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State of the Birds

Black-throated Sparrow Sings in the Desert

The Black-throated Sparrow thrives in the open, arid habitats of the American Southwest. Nature maintains such native landscapes with frequent but relatively cool-burning fires. But decades of fire suppression have altered nature's pattern, setting the stage for hotter, more destructive fires.... read more »

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Prairie Warblers - An Early Successional Species

Despite their name, Prairie Warblers nest in tree farms of recently planted pines, in fields overgrown with scattered shrubs, and in clearings under power lines. Biologists call these “early successional” habitats. They’re characterized by plants that are the first to return to land altered by... read more »

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Lark Sparrow

The Lark Sparrow is large, gorgeous, and unmistakable. Because of its beauty, a Lark Sparrow was chosen for the cover of Sparrows and Buntings: A Guide to the Sparrows and Buntings of North America and the World. Lark Sparrows nest throughout the West and Midwest, in grassy habitats with... read more »

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Topics & Themes:  birding, birdwatching

Little Blue Heron, Light and Dark

Two herons, one dark, the other white, feed at the edge of a wooded pond in the South. Both birds are Little Blue Herons. What's going on here? Well, the white bird is a juvenile. These young herons forage with flocks of Snowy Egrets, which stir up prey. The white immatures mix readily with the... read more »

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Topics & Themes:  plumage

Common Grackles Conservation

Despite their seeming abundance, the numbers of Common Grackles have shrunk by 60% in the last 40 years. Grackles prefer open landscapes with scattered trees, and their numbers peaked as eastern forests were cleared for agriculture in the 18th and 19th Centuries. As eastern forests grew back in... read more »

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Trumpeter Swans - Knowledge Bringers

With up to nine-foot wingspans, Trumpeter Swans are the world's largest water birds. Watching them in flight brings us into the presence of what the poet Rilke called "a more powerful reality - rising and circling, poised but wild." But they came close to disappearing. Through the love, care, and... read more »

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Topics & Themes:  environmental champion, reflection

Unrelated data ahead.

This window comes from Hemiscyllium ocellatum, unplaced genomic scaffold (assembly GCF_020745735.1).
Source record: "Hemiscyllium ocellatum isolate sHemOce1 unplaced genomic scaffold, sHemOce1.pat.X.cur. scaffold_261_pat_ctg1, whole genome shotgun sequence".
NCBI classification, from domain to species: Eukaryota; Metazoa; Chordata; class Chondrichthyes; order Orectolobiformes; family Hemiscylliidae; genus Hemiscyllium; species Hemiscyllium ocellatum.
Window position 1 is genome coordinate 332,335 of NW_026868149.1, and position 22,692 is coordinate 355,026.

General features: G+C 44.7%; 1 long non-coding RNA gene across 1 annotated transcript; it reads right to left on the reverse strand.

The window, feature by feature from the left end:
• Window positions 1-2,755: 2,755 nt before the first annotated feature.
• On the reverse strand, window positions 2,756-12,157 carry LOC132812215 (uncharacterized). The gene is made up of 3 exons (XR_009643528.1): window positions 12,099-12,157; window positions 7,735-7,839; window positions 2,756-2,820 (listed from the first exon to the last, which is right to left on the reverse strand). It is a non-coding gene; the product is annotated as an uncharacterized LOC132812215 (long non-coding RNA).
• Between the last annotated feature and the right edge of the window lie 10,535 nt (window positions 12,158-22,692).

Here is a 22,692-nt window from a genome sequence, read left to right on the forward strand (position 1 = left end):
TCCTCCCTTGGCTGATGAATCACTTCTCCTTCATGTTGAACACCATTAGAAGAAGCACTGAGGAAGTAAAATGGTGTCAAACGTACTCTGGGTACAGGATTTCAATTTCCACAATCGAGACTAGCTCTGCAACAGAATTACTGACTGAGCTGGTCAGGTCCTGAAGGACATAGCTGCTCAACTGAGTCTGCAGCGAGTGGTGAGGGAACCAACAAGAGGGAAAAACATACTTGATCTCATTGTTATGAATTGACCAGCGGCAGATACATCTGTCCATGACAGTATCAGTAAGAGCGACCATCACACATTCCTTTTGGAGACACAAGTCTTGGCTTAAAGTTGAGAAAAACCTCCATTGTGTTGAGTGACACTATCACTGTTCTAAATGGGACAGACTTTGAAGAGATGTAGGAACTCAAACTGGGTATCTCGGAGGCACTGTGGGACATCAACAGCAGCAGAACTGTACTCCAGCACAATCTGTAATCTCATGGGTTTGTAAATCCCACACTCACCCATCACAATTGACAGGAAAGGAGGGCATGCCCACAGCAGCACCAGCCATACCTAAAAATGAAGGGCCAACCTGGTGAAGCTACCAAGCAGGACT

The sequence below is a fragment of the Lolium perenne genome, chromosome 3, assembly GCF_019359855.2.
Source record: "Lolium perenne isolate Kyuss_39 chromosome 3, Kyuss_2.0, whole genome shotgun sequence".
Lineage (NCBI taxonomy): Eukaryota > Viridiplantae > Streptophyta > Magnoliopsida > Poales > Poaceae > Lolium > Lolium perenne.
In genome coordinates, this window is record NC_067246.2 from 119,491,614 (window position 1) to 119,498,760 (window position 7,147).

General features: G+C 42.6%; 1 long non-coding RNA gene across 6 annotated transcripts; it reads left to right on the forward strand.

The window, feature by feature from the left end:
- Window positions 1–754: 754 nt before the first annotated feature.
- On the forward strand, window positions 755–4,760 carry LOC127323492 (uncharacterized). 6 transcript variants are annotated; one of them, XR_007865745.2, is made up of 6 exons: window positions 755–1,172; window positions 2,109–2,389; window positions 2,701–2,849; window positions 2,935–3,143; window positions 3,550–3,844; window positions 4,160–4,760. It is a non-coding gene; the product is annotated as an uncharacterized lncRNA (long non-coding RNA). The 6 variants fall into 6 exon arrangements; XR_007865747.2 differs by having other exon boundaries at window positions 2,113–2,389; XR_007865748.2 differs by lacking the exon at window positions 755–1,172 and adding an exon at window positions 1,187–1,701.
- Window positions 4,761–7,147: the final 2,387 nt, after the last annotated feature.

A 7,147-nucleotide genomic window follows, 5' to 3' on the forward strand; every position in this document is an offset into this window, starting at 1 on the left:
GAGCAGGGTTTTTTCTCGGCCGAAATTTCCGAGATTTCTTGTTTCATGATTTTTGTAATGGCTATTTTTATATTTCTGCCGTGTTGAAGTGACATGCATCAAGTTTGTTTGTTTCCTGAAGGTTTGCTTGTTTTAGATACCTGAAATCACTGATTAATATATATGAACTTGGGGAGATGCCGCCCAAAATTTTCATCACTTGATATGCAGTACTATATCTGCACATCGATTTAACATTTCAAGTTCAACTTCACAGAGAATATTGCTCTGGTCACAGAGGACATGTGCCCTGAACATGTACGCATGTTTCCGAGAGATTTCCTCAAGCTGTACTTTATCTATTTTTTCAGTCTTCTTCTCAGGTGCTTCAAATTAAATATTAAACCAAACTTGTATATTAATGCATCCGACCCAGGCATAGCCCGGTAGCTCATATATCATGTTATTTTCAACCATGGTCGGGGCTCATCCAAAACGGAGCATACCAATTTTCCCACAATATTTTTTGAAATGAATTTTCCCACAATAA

Henry David Thoreau and the Wood Thrush

In June 1853, Thoreau wrote of an enchanting encounter with the Wood Thrush: "This is the only bird whose note affects me like music. It lifts and exhilarates me. It is inspiring. It changes all hours to an eternal morning." Wood Thrushes thrive in large expanses of forest. And their numbers have... read more »

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Topics & Themes:  migration, vocalization

Surfin' Bird Meets Surfbird

The Surfbird - nothing like the "Surfin' Bird" of 1960s Trashmen fame - makes its home along the Pacific Coast. An oddly constructed sandpiper, the Surfbird forages on rocky jetties along the coast. The bird's winter range ranks among the longest and narrowest of any bird, from Kodiak Island to... read more »

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Topics & Themes:  music

Yellow-billed Magpies and West Nile Virus

Like their cousins, jays and crows, the Yellow-billed Magpies of California were hit hard by West Nile virus. The disease reduced magpie numbers by half. Habitat loss and poisoning also threaten the birds. They're now on Audubon's watchlist of species of concern. Whether the magpies will develop... read more »

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Topics & Themes:  citizen science

Swainson's Hawks Migrate South

In autumn, hundreds of thousands of Swainson's Hawks migrate to South America. With the help of a satellite tracking device, let's follow an individual male. On September 14, he leaves his breeding territory near Hanna, Alberta; reaches southwest Saskatchewan by September 23; passes through... read more »

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Topics & Themes:  migration

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